Martin Erat was 7th round, and he’s leading the Preds in scoring.
Pekka Rinne was an 8th rounder.
Championship year….Going down the scoring leaders list….the first name that was a first or second round draft pick was Timofei Shishkanov, the 8th leading scorer on the team. (incidentally, he finished this season in the KHL playing on the same team as Jonas Andersson and Janne Niskala)
Good players can come in all rounds. They don’t need to be blue-chippers for a team to do well. It’s nice, but not a pre-requisite for success. You are certainly welcome to argue over-achieving over the years….but I’ll still disagree….the track record over the last 8 seasons really speaks for itself.
Ryan, we shall agree to disagree.
Glad you pulled up Peoria as an example. To go along with Phil McRae, Brett Ponich and Jake Allen, lets add T. J. Hensick and Jonathan Cheechoo. It was rediculous that Hensick was a 3rd round draftee for Colorado. The guy completely dominated Division 1 college hockey for four seasons (no less than 46 points per year). Jonathan Cheechoo was a second rounder for the Sharks, who just happens to own an NHL goal scoring title to his credit (56 in a season in the show, yes that was alongside Joe Thornton in his prime, but seriously 56 goals is SIGNIFICANT). You can add Ben Bishop, who was the best player in the AHL for much of the season (selected in the third round), and now looks destined for lengthy NHL career. Personally, I thought Peoria underachieved for much of the first half of the season.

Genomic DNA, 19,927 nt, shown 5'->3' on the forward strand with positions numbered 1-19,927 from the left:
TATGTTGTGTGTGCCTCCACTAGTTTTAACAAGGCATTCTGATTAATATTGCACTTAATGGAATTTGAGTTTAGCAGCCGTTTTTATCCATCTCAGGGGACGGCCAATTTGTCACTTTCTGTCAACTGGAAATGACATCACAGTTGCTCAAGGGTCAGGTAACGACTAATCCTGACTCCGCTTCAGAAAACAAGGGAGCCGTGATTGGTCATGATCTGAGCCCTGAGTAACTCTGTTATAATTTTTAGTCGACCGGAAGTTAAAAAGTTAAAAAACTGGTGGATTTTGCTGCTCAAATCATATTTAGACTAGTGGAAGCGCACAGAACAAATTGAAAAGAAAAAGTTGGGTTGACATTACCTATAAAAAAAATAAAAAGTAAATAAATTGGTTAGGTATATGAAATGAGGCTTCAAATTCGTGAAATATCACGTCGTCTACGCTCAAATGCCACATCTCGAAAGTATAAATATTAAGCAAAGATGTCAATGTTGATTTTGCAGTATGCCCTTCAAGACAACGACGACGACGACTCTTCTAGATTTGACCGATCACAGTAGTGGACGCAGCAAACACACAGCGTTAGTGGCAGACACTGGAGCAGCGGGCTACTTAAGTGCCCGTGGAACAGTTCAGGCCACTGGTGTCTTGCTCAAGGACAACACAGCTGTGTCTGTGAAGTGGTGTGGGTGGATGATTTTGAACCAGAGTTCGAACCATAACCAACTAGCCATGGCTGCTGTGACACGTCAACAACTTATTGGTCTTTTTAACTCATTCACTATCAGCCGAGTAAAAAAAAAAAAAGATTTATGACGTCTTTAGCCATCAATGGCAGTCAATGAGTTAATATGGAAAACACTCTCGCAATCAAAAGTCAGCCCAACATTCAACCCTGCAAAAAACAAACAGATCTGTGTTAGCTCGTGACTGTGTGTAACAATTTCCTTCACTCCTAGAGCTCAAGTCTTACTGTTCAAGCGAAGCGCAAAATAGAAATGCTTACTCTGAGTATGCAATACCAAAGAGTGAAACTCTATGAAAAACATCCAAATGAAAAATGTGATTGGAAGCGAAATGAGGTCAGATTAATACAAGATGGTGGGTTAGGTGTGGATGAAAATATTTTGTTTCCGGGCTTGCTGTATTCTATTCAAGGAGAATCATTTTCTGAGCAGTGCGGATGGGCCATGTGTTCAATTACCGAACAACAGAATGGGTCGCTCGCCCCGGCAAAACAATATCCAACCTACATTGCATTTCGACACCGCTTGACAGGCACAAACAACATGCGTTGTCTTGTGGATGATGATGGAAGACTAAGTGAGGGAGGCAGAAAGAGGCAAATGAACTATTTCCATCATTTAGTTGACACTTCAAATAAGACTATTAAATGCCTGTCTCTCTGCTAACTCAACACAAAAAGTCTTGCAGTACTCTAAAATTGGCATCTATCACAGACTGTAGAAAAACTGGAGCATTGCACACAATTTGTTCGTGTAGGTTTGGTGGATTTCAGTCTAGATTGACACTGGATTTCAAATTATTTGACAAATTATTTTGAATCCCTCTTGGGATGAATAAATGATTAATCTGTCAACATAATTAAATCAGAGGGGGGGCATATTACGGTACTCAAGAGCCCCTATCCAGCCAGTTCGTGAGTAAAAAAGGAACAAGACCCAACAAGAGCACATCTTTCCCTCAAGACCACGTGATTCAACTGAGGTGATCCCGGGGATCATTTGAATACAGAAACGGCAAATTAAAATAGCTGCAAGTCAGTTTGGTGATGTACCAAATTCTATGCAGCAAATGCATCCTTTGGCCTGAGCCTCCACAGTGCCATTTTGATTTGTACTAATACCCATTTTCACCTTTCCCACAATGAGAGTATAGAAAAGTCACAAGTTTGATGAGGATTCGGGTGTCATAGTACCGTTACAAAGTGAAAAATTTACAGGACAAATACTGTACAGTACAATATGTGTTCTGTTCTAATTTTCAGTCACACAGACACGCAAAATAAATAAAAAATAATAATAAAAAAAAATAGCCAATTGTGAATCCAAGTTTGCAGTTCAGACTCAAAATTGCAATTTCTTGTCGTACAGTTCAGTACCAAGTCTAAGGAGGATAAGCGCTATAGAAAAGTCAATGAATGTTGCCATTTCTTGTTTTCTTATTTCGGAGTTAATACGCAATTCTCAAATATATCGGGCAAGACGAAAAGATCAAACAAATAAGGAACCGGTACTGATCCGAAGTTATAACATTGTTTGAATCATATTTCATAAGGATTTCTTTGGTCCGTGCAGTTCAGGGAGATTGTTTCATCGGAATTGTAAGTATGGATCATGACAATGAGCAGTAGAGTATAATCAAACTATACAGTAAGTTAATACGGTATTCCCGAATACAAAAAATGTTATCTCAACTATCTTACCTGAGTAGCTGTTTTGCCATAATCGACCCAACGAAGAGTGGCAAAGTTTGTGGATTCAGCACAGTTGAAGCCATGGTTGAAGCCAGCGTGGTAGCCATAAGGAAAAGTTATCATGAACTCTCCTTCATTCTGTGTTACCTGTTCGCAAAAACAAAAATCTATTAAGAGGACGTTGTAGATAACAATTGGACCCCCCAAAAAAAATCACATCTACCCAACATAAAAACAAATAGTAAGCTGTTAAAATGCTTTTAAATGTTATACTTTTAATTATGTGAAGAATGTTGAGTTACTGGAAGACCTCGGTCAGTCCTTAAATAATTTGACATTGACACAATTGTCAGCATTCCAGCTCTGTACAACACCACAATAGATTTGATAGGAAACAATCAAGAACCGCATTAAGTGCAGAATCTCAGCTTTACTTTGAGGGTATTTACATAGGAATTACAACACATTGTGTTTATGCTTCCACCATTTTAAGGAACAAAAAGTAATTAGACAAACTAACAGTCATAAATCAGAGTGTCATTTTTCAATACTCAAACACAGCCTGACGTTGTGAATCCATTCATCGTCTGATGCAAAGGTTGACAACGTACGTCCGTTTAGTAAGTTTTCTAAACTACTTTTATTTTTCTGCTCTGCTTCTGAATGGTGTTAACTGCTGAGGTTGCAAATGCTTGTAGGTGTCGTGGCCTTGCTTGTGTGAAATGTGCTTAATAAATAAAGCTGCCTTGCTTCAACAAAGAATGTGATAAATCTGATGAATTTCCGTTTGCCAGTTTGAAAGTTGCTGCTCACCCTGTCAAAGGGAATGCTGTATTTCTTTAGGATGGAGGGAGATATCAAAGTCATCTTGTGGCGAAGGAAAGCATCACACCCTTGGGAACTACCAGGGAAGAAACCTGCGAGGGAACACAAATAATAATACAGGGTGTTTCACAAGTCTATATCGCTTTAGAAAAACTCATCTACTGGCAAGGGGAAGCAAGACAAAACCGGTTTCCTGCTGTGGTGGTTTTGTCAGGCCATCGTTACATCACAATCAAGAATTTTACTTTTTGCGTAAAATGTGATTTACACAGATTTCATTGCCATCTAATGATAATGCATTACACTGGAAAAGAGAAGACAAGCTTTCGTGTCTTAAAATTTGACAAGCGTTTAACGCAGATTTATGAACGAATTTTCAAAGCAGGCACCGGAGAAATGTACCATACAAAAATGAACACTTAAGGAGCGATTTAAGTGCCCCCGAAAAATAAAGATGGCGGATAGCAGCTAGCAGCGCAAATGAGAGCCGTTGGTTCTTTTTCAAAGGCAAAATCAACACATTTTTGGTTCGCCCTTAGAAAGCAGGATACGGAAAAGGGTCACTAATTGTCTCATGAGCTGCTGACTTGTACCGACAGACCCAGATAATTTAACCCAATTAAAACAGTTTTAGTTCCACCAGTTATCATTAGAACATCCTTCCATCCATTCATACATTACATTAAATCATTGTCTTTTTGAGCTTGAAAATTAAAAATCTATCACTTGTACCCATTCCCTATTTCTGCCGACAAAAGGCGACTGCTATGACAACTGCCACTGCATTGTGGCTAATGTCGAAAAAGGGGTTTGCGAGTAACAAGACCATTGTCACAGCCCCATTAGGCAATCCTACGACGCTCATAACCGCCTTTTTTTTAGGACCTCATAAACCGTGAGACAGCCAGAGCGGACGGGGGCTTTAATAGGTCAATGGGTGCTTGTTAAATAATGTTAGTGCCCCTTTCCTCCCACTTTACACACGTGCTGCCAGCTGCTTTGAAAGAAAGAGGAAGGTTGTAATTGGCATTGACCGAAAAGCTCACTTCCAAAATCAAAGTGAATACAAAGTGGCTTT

Milwaukee non-home grownees? Juuso Puustinen, fifth-round Calgary. Kyle Wilson, ninth-round Minnesota. Only Zack Stortini and Brodie Dupont fit the mold of 3rd round picks with other organizations, and Stortini was NOT drafted for his elite scoring touch and Dupont was an injury cast away from New York only playing a part of season with Milwaukee this year.
Yes, the Admirals have a remarkable record of finding diamonds in the rough of the draft and in free agency. Props to Paul Fenton and David Poile for that, and certainly that has made a big difference if keeping the Admirals elite over the years. But to say Milwaukee is stocked with some of the top “pure” talent in the AHL is simply wrong, hence the overachieving label.
The Admirals are hard-working, blue collar club much like Nashville and the organization prides itself on that aspect. Both teams have proven they can win that way. But Milwaukee features just one player in the top 30 in the league in scoring (Chris Mueller 28th) and only two in the top-50 (Kyle Wilson 49th). And remember some potential players who would be on that list only spent half or less of the season with their AHL clubs before moving up to the NHL. The only Admirals players who fit that category are Ryan Ellis, Roman Josi and Gabriel Bourque, and none of those three would likely be in the top-50 even if they played a full season with Milwaukee. I will give you that Blake Geoffrion and Roman Josi were top two-round draft picks, but their contributions with the Admirals this season were insignificant at best.
Define overachieve, please.